I Love Oliver Sacks

     Dr. Oliver Sacks, who revealed Thursday that he has terminal cancer, is a rare human being whose accomplishments, and they are many, spring from the fact that he is a wonderful man.
     I will tell you how I know this, but the statement needs some explaining.
     It is difficult in our society to find people of great accomplishments who are also decent people, through and through. Politics, sports, board rooms or Wall Street? Ahem.
     It’s never been true in the arts. Aside from Kurt Vonnegut, I can’t think of an American writer I’d like to have as a next-door neighbor. Painters, so far as I can tell, are all crazy. I believe many great scientists are fine people, but we don’t know who they are until they win a Nobel Prize. Perhaps working in their labs out of the public eye helps them remain so.
     Dr. Sacks gained fame as the author of “Awakenings” and “The Man Who Mistook His Wife for a Hat.” He is a world-class neurologist, a world-class writer, and a world-class human being. Here’s how I know.
     I read Sacks’ book “Musicophilia” the day it was published in 2007. At the time I was proofreading my own book on Beethoven, and I managed to cram in a few footnotes citing “Musicophilia.” One of my chapters was about music and synaesthesia, a subject of interest to Sacks, so I sent him that chapter.
     He replied with a very kind letter and asked for more. So I sent him the galley proofs – enlarged, because Dr. Sacks was going blind. He replied again, and we had a nice little correspondence going, which I felt obliged to cut off because I thought I was taking up too much of his time.
     Now, here’s the thing: All of Dr. Sacks’ letters had been typed on an ancient manual typewriter – a Royal, I believe – and corrected by hand in pen, in a large, scrawling hand. They were the most charming letters I have received in my life. They looked as though they had been written by a 5-year-old Zeus.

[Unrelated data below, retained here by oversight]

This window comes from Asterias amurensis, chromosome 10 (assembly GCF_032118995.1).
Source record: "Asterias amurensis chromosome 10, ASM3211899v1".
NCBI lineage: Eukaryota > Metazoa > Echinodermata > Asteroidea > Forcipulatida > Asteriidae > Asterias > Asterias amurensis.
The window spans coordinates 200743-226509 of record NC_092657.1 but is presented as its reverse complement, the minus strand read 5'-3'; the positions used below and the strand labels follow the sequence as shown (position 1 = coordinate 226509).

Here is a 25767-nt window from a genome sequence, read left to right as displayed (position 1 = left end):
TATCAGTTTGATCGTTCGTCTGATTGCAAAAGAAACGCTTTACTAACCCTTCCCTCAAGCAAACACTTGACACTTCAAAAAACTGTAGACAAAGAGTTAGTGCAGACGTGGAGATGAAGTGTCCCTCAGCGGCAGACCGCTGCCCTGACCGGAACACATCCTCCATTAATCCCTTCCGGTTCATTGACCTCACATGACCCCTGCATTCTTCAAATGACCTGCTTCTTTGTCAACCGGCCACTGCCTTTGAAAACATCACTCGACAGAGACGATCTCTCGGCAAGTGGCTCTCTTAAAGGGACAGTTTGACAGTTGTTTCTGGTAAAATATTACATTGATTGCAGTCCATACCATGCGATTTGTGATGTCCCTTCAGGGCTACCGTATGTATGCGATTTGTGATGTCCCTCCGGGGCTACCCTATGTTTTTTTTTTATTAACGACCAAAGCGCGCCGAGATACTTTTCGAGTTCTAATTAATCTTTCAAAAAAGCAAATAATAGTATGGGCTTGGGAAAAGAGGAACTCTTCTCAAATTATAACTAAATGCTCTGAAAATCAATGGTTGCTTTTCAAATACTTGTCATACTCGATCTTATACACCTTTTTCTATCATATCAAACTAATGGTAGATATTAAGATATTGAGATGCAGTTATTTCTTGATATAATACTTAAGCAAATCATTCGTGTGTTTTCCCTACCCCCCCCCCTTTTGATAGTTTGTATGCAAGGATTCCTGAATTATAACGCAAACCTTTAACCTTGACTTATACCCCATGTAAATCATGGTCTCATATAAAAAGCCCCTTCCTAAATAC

Each letter came back so fast that I am sure Dr. Sacks did not let a day go by before responding to me – a stranger.
     The singer Roseanne Cash said the same thing in an interview on Terri Gross’s NPR show “Fresh Air.” Cash too got immediate, personal attention from Dr. Sacks after a simple inquiry about her voice. She felt what I do: that Dr. Sacks was kind, and attentive, and seemed to have no worries in the world except how to help her.
     The key to this lies in Sacks’ 1984 book, “A Leg to Stand On.” In it, he tells of how he broke his leg in the Alps and had to crawl off the mountain to save his own life. He was sent to a hospital in his native England, where, Sacks wrote, he received medical care so unfeeling, so condescending, that he vowed he would never treat a patient like that in his life.
     I am sure he didn’t.
     I will be sorry to see the good doctor go. His Thursday column in The New York Times is so cheerful, so full of gratitude and wide learning it is hard to believe he is writing about his own impending death.
     Dr. Sacks is kind, and interested in people. This kindness, and his real interest in other people’s problems, along with his wonderful intelligence, learning and powers of observation, made the good doctor into what he is: an all-too rare example, it seems to me, of why the human race is worth it.

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